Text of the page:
As with the book above, you’ll be learning German in short quips and cracks, which gives you the opportunity to really get to know a very different type of German that you can use in completely different contexts.
E-books in German
After kids’ books, your German will soon be ready for longer, more complex German stories. Take a look below for the best e-books for learning German by reading!
“Tod in der Oper” (“Death at the Opera”)
This book was written as a short story for German language learners and is sure to help the intermediate to low-advanced learner with vocabulary and some new sentence structure.
“Tod in Der Oper” is about two competing singers who both want the lead role in an opera that’s being performed. The hero of the book, who is also in several others in this same series, must solve the case when there’s a murder.
Most advanced learners will find this book easier, but can still learn a lot by sitting down and reading without a dictionary. Context clues will help you learn new vocabulary and keep your grammar fresh and accurate.
This book series follows two detectives who are developed more and more from book to book. The vocabulary is simple and easy to understand, so intermediate or advanced students could possibly read the book without a dictionary and still learn many new words from context.
This is a full-length book, which means you can read for long periods of time and reap the benefits of extensive reading.
“Des Spielers Tod” (“Death of the Players”)
“Des Spielers Tod” is the third book in a detective story written specifically for language learners, which means that it provides helpful hints and definitions but without giving too much away.
The goal is to struggle with the readings at first so that you can later read them more easily.
In this book, you’ll find vocabulary with definitions when necessary and a full-length, engaging detective story to help you grow your vocabulary. You’ll learn common words such as those you might often hear on TV or in the papers.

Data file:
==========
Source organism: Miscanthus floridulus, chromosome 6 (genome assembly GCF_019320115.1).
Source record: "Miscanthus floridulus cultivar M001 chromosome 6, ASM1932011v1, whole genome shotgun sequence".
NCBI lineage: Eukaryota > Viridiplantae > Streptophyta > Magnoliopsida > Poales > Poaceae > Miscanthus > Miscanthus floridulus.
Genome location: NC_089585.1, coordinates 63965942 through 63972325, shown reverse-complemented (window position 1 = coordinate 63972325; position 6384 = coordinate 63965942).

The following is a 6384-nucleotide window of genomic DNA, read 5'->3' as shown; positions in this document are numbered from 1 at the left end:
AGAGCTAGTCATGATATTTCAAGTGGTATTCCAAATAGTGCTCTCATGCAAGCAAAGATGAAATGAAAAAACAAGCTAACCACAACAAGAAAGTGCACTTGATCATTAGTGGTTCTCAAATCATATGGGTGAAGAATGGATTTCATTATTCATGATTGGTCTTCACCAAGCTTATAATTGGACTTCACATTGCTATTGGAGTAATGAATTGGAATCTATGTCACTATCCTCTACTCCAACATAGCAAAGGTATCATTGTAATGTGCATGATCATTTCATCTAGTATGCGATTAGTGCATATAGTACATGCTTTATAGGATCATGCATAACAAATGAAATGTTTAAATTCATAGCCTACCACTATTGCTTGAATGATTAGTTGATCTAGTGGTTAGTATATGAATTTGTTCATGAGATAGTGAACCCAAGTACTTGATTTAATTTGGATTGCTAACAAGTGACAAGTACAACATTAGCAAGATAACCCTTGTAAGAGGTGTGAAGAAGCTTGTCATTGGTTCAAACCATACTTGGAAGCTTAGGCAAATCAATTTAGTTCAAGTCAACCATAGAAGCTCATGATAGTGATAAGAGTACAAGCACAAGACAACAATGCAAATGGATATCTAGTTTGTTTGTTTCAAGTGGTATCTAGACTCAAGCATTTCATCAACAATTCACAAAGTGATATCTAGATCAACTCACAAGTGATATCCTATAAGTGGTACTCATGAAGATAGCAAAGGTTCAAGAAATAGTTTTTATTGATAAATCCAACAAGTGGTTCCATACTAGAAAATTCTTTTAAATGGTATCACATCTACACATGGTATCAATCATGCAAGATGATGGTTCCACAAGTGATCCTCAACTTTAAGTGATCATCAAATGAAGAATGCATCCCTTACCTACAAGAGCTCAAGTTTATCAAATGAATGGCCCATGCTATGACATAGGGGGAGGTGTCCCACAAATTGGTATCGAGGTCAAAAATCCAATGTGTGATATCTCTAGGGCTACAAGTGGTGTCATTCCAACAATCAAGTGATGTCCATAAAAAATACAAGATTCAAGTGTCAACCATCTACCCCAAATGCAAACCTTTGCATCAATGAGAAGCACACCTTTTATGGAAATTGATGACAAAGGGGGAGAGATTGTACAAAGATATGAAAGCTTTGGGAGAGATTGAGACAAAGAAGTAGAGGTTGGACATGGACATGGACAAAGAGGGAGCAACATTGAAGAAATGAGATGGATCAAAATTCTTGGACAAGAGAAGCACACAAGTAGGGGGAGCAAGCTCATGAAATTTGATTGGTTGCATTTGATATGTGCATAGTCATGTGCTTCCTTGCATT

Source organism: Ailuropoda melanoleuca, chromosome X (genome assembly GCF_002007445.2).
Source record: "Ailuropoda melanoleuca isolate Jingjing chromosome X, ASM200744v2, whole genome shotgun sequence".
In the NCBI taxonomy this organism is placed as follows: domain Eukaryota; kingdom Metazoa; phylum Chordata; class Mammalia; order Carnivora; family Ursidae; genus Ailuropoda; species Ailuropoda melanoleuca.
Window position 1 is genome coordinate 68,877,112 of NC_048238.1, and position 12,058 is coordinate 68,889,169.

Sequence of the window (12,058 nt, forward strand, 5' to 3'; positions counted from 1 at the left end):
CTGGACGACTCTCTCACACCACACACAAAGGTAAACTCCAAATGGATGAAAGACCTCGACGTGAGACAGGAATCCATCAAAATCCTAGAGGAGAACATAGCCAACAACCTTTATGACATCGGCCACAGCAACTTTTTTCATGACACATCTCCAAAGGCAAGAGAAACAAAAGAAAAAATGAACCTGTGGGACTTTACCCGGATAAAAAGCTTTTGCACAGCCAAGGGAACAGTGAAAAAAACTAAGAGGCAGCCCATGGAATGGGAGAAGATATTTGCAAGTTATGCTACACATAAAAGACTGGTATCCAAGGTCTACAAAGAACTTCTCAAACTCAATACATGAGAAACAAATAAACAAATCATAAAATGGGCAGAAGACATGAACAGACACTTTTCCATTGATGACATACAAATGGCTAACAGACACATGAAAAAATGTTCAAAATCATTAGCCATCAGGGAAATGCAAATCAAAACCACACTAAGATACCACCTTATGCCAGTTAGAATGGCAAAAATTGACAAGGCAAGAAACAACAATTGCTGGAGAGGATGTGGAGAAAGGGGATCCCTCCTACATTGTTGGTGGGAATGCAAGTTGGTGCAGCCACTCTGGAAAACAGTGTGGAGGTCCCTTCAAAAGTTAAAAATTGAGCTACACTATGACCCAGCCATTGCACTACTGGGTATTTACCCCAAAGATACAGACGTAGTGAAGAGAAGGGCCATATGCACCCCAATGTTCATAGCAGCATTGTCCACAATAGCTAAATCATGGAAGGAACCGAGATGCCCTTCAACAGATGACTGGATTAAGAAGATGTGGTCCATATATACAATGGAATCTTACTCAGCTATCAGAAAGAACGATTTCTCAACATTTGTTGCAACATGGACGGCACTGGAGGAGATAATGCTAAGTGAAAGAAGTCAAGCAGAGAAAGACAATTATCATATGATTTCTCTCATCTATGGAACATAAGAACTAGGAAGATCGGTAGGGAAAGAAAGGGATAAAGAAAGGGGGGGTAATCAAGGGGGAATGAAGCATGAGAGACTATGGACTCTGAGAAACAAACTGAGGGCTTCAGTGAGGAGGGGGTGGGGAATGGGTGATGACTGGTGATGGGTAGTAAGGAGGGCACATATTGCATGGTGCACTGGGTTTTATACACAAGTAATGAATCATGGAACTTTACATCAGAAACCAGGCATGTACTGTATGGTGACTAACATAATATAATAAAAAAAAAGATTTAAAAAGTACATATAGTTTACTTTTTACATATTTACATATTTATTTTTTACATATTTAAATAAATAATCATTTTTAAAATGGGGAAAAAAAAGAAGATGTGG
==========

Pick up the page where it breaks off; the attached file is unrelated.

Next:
“Die Dritte Hand” (“The Third Hand”)
Another detective story, “Die Dritte Hand” will offer similar benefits to “Des Spielers Tod” as it’s also written for German learners and is the second book in the series.
One of the major benefits of reading this book after “Des Spielers Tod” is that you’ll encounter many of the main characters again, which means that you can follow the story better knowing who they are and a bit about their personalities.
“Kandis Zucker” (“Sugar Candy”)
This is a very different type of book, but is nonetheless helpful and intriguing. At only 19 pages, this is the shortest e-book here—but also the most creative and abstract.
This book is comprised of seven short stories that are written to blend the styles of poetry and prose, with less concern for the plot than for the words and form of the book itself.
Students who are looking for a challenge should grab this e-book. Try to read it without constantly consulting a dictionary. The abstract nature makes it more difficult to understand, but you’ll learn many new useful words if you dedicate yourself to it.
This book is short enough that you can read it multiple times and digest more and more each time, which is an extraordinarily beneficial practice for language learners.
“Karneval in Köln” (“Carnival in Cologne”)
This is part of a series written for German learners and is designed to contain practical vocabulary and sentence structure.
This fun book follows a man who gets to experience the Cologne Carnival firsthand. It’s a crazy experience and is sure to teach the reader something new about German culture through its discussion about the carnival.
It’s medium length, but long enough to read for a couple hours without stopping. It’s relatively easy to consume without consulting a dictionary but challenging enough to learn something new.
If you enjoy this book, you can read the others in the series, too, in order to get the benefit of reading multiple installments with the same set of characters.
By using the carefully picked resources above, you can grow your vocabulary while learning about things that interest you or while enjoying a good story.
German is a fun and beautiful language, so I hope you enjoy reading these wonderful resources and growing your German knowledge along the way.